For every dollar that was ever put to work in the business, they generate 20 cts of operating income today. For this group, retained earnings + paid in capital is less than 5x operating income. The outright owner of these companies would be smiling ear to ear.
Retained earnings are the sum of all historic earnings that were not paid out as dividends but instead reinvested in the core business or used to pay off debt. Retained earnings are also known as earned surplus, accumulated earnings or unappropriated profit.
Now if the intrinsic value of a business is the present value of all future dividends, then retained earnings are a good thing if they are allocated in a way that will produce a much greater dividend stream in future. If earnings are retained but not put to good use, it is fair to say the business, to date has been terrible from an owners perspective.
Using retained earnings as a starting point, businesses can be grouped into five categories.
I) Businesses with little or no retained earnings because they have not been very profitable over their lifetime. Photochannel serves as an example.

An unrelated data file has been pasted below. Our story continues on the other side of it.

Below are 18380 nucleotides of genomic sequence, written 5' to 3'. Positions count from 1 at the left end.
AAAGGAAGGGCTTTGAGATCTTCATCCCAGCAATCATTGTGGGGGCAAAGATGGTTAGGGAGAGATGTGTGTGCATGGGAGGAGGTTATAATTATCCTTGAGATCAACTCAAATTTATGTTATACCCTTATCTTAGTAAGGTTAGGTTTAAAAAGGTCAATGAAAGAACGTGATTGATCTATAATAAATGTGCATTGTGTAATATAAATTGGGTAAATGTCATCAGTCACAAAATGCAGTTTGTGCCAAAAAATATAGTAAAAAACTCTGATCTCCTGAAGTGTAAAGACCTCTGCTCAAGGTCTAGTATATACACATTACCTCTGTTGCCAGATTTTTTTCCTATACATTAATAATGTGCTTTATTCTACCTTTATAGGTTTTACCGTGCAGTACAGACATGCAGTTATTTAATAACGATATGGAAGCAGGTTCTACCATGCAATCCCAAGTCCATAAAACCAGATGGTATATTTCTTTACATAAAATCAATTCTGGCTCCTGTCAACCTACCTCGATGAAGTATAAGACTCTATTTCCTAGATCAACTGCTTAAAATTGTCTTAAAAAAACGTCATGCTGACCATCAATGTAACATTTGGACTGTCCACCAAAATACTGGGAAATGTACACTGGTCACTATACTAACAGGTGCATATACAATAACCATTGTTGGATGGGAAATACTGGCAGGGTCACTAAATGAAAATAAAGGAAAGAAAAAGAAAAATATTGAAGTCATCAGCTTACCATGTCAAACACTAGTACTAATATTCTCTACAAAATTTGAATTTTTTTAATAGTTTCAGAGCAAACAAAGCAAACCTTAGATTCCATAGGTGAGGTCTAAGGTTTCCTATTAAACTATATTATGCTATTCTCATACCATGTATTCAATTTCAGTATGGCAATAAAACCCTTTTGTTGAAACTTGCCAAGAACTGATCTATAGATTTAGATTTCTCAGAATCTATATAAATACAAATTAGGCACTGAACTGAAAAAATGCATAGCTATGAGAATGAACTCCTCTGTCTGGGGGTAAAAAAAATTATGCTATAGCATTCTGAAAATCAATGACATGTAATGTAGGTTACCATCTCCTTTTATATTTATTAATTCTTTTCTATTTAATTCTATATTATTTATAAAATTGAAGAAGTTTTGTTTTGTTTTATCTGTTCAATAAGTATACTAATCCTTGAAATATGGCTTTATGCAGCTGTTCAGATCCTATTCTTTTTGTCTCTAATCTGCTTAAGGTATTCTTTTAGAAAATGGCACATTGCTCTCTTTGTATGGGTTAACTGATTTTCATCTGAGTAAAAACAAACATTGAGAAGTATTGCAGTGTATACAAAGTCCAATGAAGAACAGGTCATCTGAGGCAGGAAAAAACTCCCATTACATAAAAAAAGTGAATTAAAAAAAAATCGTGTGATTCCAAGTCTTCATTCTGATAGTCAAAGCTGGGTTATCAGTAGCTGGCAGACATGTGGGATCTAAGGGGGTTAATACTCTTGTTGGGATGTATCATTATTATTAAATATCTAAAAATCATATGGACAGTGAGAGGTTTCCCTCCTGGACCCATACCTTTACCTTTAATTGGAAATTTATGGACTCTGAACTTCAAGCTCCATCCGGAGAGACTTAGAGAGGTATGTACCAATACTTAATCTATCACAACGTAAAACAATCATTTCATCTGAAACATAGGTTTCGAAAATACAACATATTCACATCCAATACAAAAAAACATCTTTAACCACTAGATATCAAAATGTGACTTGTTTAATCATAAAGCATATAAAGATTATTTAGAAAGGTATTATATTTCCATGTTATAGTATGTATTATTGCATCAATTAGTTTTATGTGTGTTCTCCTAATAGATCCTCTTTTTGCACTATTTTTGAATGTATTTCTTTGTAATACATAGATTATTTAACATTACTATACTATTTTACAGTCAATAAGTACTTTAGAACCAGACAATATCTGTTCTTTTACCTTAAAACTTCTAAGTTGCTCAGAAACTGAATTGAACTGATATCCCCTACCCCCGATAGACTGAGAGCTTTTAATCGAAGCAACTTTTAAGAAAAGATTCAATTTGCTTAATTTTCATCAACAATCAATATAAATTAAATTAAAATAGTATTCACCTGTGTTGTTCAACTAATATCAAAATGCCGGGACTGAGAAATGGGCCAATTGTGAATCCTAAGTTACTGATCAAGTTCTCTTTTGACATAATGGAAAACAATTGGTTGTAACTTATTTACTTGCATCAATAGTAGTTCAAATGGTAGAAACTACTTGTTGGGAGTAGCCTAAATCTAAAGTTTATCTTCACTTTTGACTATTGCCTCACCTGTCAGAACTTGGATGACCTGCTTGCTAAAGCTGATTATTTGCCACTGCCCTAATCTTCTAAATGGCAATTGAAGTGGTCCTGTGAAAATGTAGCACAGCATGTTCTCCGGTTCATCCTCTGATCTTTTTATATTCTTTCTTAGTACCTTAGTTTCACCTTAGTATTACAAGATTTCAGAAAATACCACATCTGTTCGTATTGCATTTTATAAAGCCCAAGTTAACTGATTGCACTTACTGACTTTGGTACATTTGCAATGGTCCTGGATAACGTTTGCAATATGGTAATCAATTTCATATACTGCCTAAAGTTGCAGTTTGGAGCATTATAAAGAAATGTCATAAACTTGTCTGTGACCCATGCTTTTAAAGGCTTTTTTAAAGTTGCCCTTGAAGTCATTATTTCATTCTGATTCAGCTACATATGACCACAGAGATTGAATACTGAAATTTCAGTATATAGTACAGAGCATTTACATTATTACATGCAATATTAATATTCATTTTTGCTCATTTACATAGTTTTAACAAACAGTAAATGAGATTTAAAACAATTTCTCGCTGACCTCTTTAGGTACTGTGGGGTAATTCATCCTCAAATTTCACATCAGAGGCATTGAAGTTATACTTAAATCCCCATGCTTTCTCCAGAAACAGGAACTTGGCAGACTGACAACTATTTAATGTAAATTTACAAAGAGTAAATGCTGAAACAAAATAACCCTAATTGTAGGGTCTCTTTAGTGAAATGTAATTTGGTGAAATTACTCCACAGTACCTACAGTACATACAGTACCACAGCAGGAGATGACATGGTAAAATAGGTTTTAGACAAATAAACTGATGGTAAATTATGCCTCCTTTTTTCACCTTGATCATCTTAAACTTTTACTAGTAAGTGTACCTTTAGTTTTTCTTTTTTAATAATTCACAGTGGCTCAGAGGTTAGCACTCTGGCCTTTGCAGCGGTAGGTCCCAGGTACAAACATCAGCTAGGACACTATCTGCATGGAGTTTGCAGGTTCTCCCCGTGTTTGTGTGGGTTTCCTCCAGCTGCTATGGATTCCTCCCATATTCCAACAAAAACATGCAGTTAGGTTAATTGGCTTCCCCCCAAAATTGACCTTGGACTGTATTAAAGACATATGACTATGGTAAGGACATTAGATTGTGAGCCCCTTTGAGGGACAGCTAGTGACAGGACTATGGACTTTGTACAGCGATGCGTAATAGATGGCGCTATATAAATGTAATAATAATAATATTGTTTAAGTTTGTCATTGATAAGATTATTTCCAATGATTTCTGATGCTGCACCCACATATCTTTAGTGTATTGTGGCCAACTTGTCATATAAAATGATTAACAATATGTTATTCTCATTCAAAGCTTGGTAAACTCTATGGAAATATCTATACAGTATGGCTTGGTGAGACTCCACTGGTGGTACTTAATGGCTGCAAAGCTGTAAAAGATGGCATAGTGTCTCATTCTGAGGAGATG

II) Businesses with significant retained earnings but a dodgy balance sheet. Ingersoll Rand in H1 2009 serves as an example. One way to do this is to retain earnings, overpay for a business and subsequently write down the goodwill. Another way is to report nonexistent earnings. This means retained earnings are high but there is no actual capital to deploy.
III) Businesses with high retained earnings and a high cash balance. George Risk and Solitron serve as examples. These are profitable businesses that for some reason do not pay a lot of dividend.
IV) Businesses with relatively low retained earnings in relation to their operating income but high debt. Aircastle serves as an example. These are companies that have sold debt to raise capital to grow the business. The assets come cheap to the stock investor. Beware of leverage though.
V) Businesses with hardly any retained earnings, a strong balance sheet and good earnings. From an owners perspective, these have been a good business to own. One way to do this is pay out a lot of dividends while maintaing a strong balance sheet (Psychemedics). Another way is to allocate the retained earnings wisely and grow.
Retained earnings are a simple, intuitive number linking the balance sheet and the earnings statement. If you are looking for evidence that a business is profitable and well managed, retained earnings (including paid in capital) are a good place to start.
Any and all questions welcome as usual; remember, do not overpay!